Figure 1: Flow chart of method

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  Results Top


There were a total of 20 participants. [Table 1] summarizes the anthropometric data of the participants. The mean age (in years) of the participants was 20.55 ± 1.98. The mean BMI of the participants was 21.28 ± 1.59 and the waist–hip ratio was 0.875 ± 0.038.
Table 1: Anthropometric data of the participants

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[Table 2] summarizes the cardiovascular changes after downhill, level, and uphill walking. The result shows that there was a significant increase (P < 0.05) in the HR (105.8 ± 20.06) during uphill walking as compared to downhill and level walking [as seen in [Graph 1]. Similarly, increase in SBP (133.3 ± 13.54), and RPP (14146 ± 3025) was found to be statistically significant after uphill walking as compared to downhill and level walking [Graph 2] and [Graph 3]. No significant difference was found when DBP was compared while walking at different gradients.
Table 2: Cardiovascular changes after downhill, level, and uphill walking

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  Discussion Top


The findings of the present study showed a significant increase in cardiovascular responses such as HR, SBP, and RPP during uphill walking. The response during level and downhill walking was almost similar in terms of cardiovascular parameters. Previous studies which described increase in HR, SBP, and RPP during uphill walking and no significant changes during level and downhill walking support the findings observed in the present study.[9],[10] A study in the past has shown that HR response at grades of −5% and −10% was significantly lower than +5% and +10% gradient in aerobically trained young men and women during both walking and slow jogging.[11] The RPP which is also an indicator of ventricular functional status was also increased significantly during uphill walking which is an index for myocardial oxygen demand.[12] However, another study concluded that there was decrease in RPP by 8% during downhill walking when compared with level walking.[13]

During uphill walking, the cost of energy increases. So as to provide the body with sufficient energy, the workload on the heart increases. This increase in the workload is presented with an increase in the HR, SBP, and RPP. With the increase in the level of inclination, there is more demand of energy for the muscles to perform so with the increase in demand there is an increase in the cardiovascular response. With the increase in the severity of the exercise, there is an increase in the blood flow which is due to arteriolar dilatation and the opening of the closed capillaries. During uphill walking, there is an increase in the SBP also which depends on the cardiac output. There is high demand of cardiac output with the increase in the level of exercise. This increased demand for the cardiac output is fulfilled by increasing the HR. During level and downhill walking, the HR was increased but was below 100 beats/min, so, according to the World Health Organization criteria, it forms mild exercise, while during uphill walking HR was in the range of 100–125 beats/min, which forms a moderate type of exercise.[4],[5]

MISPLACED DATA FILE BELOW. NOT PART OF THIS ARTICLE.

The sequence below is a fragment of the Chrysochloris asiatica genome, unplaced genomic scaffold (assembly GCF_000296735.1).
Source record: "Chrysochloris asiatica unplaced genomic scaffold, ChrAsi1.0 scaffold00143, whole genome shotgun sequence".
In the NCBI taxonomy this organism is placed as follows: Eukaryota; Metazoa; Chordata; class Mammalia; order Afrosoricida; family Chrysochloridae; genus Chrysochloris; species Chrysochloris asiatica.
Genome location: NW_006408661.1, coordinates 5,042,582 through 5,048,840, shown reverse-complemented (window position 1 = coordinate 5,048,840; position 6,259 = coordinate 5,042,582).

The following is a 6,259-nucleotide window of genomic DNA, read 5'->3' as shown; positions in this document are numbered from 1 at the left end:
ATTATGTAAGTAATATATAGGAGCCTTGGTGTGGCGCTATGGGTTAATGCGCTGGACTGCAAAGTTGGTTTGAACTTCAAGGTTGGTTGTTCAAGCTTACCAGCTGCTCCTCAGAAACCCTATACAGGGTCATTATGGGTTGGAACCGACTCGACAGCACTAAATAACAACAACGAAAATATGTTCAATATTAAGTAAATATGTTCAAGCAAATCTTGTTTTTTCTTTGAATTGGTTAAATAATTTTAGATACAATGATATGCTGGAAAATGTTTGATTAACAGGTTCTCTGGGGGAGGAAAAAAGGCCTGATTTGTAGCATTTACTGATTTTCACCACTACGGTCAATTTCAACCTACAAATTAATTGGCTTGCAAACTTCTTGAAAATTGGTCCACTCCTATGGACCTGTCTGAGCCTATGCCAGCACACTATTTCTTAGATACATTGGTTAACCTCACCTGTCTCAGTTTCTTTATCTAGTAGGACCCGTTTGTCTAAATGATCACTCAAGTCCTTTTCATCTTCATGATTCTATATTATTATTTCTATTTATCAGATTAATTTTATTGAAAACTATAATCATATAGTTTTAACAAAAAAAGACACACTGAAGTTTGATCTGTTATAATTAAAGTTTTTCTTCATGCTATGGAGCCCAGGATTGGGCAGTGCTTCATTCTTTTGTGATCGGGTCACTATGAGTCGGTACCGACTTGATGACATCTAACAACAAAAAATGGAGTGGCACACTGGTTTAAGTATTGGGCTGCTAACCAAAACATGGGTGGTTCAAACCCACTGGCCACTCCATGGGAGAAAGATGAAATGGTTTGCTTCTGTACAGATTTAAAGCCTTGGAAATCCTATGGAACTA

Conclusion Top


There is an increase in the cardiovascular response during uphill walking in young adults. Downhill walking and level walking show similar cardiovascular response. These findings help to understand the variations in cardiovascular response to walking at a different degree of gradient. Exercising at downhill and level is easier as compared to uphill. Hence, walking level and downhill is useful for the individuals who have low exercise tolerance and for beginners and progression can be done by increasing the gradient.

Acknowledgments

I would like to thank our faculty's members and my postgraduate colleagues of the Department of Physiology, J. N. Medical College, Belagavi, My special thanks to Mr. M. D. Mallapur for his statistical support.

Financial support and sponsorship

Nil.

Conflicts of interest

There are no conflicts of interest.



 
  References Top

1.
Murphy M, Nevill A, Neville C, Biddle S, Hardman A. Accumulating brisk walking for fitness, cardiovascular risk, and psychological health. Med Sci Sports Exerc 2002;34:1468-74.  Back to cited text no. 1
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2.
Morris JN, Hardman AE. Walking to health. Sports Med 1997;23:306-32.  Back to cited text no. 2
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3.
Wimbush E, Macgregor A, Fraser E. Impacts of a national mass media campaign on walking in Scotland. Health Promot Int 1998;13:45-52.  Back to cited text no. 3
    
4.
Mcardle W, Katch F, Katch V. Exercise Physiology: Energy, Nutrition and Human Performance. 4th ed. New Delhi: Lippincott Williams and Wilkins; 2001.  Back to cited text no. 4
    
5.
Hall J. Guyton and Hall Textbook of Medical Physiology. 12th ed. New Delhi: Elsevier; 2011.  Back to cited text no. 5
    
6.
Jordan M. Healthy Mind, Healthy Body: Benefits of exercise. Available from: https://www.hms.harvard.edu/sites/default/files/assets/Sites/Longwood_Seminars/Exercise3.14.pdf. [Last accessed on 2017 Jan 26]  Back to cited text no. 6
    
7.
Franks KA, Brown LE, Coburn JW, Kersey RD, Bottaro M. Effects of motorized vs. non-motorized treadmill training on hamstring/quadriceps strength ratios. J Sports Sci Med 2012;11:71-6.  Back to cited text no. 7
[PUBMED]    
8.
Martin PE, Rothstein DE, Larish DD. Effects of age and physical activity status on the speed-aerobic demand relationship of walking. J Appl Physiol (1985) 1992;73:200-6.  Back to cited text no. 8
    
9.
Minetti AE, Moia C, Roi GS, Susta D, Ferretti G. Energy cost of walking and running at extreme uphill and downhill slopes. J Appl Physiol (1985) 2002;93:1039-46.  Back to cited text no. 9
    
10.
Perrey S, Fabre N. Exertion during uphill, level and downhill walking with and without hiking poles. J Sports Sci Med 2008;7:32-8.  Back to cited text no. 10
[PUBMED]    
11.
Navalta JW, Sedlock DA, Park K. Physiological responses to downhill walking in older and younger individuals. J Exerc Physiol Online 2004;7:45-51.  Back to cited text no. 11
    
12.
Sembulingam P, Sembulingam K, Ilango S, Sridevi G. Rate pressure product as a determinant of physical fitness in normal young adults. IOSR J Dent Med Sci 2015;14:8-12.  Back to cited text no. 12
    
13.
Gault ML, Clements RE, Willems ME. Cardiovascular responses during downhill treadmill walking at self-selected intensity in older adults. J Aging Phys Act 2013;21:335-47.  Back to cited text no. 13
    


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    Tables

  [Table 1], [Table 2]